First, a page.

And Then we Came to The End (Joshua Ferris):When we first starting reading this, we didn’t know what to think of it. The whole book is written in the first person plural. We wondered if they could keep it up, but they did. And we never did find out anything about the protagonist. We thought it was a conceit, and the novelty would soon wear off. It did, but the story was engaging enough to keep our interest. We became immersed in the setting and the style. We saw the book as an examination of the kinds of personal relationships that develop in the workplace, both the intimate and the ones that are impersonal. We give it a thumbs up.
Pretty Monsters (Kelly Link): From the very first page I was drawn into this book. I had read good things about it online and the good things were true. The stories all start in our world. Then the supernatural elements are introduced in way that makes you believe in it. Link has a keen eye for the characters of youth. I was impressed that the protagonists were anywhere from six to thirty and of both genders. I don’t know if Link is male or female, and can’t tell from the writing. That’s a good sign. (But I guessed female, I was right.) Although these are short stories, each one envelops you quickly and completely.
A Long Way Down (Nick Hornby): Nick Hornby writes great books and okay books. Fever Pitch was okay. Slam was okay. All the Way Down was great. Four people coincidentally bump into each other on a night rooftop. The reason they are there? It’s a popular spot to commit suicide, that’s what they’ve each come to do. Hornby takes an inherently depressing subject and makes it work. He doesn’t avoid all the sadness and depression, but manages to find connection and joy in the stories of how these four people got there, what they do after that night, and whether they change or not. His four characters are all very different people. Hornby excels at being able to draw characters from many walks of life. Despite being a book about death you’ll laugh out loud. (Semi-related: Even if you’ve seen the movie, it’s worth reading the book High Fidelity. Just different enough.)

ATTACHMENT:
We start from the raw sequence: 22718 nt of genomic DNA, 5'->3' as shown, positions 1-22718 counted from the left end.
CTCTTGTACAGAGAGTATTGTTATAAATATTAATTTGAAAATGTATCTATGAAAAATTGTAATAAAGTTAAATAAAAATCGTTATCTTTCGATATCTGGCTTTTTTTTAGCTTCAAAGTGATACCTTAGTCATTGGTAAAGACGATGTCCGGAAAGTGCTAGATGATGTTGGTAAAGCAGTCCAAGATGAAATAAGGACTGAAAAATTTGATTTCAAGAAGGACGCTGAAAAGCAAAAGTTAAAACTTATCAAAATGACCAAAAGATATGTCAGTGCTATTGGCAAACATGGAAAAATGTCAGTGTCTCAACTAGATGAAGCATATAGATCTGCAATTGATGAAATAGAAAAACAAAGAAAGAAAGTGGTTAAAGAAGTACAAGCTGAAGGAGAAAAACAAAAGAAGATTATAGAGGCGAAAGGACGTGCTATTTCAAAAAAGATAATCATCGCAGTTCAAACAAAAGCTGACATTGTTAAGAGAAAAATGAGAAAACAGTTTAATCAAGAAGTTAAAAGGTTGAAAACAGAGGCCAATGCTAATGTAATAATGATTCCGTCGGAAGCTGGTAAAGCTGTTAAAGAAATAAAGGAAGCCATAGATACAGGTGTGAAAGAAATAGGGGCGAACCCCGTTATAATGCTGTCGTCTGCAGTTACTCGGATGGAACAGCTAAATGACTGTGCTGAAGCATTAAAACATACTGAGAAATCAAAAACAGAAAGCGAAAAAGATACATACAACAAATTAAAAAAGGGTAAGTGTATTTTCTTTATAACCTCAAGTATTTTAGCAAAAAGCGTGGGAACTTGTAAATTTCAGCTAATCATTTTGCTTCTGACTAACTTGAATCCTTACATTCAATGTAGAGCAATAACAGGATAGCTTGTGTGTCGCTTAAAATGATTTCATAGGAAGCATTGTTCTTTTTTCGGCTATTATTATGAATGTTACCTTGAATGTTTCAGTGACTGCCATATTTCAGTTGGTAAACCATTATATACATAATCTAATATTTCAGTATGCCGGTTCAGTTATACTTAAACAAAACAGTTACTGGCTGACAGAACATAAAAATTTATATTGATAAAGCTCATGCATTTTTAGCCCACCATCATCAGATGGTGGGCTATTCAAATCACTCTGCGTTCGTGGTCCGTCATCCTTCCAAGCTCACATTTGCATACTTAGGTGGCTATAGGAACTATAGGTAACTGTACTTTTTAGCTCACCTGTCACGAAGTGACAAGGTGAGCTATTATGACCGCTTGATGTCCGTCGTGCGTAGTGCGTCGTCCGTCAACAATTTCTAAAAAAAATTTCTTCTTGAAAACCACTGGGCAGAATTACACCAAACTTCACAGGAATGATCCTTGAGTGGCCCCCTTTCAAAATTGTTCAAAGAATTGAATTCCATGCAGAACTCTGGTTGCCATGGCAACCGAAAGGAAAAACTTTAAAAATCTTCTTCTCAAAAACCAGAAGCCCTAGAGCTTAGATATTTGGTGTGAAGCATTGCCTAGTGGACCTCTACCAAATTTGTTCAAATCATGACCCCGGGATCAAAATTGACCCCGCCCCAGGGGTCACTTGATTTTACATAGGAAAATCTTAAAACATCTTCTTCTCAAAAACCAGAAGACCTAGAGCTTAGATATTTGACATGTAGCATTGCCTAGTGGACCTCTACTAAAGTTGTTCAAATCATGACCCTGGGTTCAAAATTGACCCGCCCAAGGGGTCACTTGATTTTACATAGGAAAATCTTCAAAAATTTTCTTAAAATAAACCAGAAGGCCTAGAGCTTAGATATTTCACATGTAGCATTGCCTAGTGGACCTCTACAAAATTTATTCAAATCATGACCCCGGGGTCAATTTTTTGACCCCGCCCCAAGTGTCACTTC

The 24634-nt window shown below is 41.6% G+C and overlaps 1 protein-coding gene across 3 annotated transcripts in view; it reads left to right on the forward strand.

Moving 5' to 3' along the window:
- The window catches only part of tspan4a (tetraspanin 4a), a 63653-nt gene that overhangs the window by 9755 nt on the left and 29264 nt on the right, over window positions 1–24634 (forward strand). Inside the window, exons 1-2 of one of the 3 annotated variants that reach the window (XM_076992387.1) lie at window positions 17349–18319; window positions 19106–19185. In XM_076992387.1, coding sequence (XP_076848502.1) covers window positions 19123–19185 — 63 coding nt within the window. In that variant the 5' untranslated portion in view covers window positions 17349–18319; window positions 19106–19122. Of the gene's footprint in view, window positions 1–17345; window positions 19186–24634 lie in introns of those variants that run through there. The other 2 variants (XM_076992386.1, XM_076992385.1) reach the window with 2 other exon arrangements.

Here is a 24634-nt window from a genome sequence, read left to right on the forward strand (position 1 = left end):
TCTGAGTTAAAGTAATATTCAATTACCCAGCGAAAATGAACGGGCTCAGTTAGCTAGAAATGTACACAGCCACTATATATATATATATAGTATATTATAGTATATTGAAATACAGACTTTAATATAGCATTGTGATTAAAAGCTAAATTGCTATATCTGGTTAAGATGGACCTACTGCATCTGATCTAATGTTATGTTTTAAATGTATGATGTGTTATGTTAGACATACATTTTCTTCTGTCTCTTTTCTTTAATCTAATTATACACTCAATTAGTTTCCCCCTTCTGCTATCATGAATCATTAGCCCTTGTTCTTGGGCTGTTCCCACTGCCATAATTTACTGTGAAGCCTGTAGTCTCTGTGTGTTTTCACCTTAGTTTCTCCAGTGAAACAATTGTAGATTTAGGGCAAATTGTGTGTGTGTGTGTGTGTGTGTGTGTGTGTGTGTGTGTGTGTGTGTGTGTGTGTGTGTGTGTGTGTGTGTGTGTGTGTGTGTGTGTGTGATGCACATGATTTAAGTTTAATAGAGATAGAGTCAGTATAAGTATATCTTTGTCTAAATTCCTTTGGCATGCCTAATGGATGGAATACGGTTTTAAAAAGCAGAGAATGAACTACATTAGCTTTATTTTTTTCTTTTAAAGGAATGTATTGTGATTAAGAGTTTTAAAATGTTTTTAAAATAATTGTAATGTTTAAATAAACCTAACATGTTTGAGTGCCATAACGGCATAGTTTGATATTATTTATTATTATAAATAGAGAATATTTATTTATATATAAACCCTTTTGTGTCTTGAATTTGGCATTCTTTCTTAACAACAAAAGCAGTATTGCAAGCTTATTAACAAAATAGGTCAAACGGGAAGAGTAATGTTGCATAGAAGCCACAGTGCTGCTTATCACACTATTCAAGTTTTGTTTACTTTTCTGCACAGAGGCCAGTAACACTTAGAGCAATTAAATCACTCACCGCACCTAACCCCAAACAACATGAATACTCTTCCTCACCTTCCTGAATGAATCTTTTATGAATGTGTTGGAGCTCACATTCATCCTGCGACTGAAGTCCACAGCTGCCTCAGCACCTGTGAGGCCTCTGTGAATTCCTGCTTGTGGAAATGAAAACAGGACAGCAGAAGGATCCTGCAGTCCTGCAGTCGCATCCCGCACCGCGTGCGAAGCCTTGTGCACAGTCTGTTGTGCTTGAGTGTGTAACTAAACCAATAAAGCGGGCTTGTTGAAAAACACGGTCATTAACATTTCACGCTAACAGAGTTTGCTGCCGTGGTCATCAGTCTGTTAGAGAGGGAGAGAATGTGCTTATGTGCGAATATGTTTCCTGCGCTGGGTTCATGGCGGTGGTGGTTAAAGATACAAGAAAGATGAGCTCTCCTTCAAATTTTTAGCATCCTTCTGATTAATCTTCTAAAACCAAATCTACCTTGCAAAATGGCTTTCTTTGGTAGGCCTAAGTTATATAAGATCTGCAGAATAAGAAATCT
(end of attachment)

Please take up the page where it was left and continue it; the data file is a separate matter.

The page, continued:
Rough and Tumble (Mark Bavaro): Yes, by that Mark Bavaro. I took it out of the library on a lark. I’m glad I did. I certainly won’t say this measures up to The Grapes of Wrath or anything, but it’s an enjoyable read. It’s a book about an aging tight end for a Super Bowl contender and what really goes in and outside the huddle… I think the author knows what he’s talking about.
Cloud Atlas and Revolution 9… and anything else by (David Mitchell):It’s rare you find an author as engaging as this. Cloud Atlas came highly reccommended, I didn’t know the first thing about it. I hated it at first. One of those horribly stilted gentleman Brit at sea books. Well-written enough I suppose. In the middle of a page the story suddenly ended and a new one started. Obviously a printer error. The new story had nothing to do with anything. Although it was also very good, something about a reprobate musician. It ended in mid-sentence. Extremely annoying until you understand the structure of the book, then it becomes deeply engrossing. I have already Cloud Atlas on a best of list, and it’s one of the books listed in Facebook’s quiz about “bookiness”.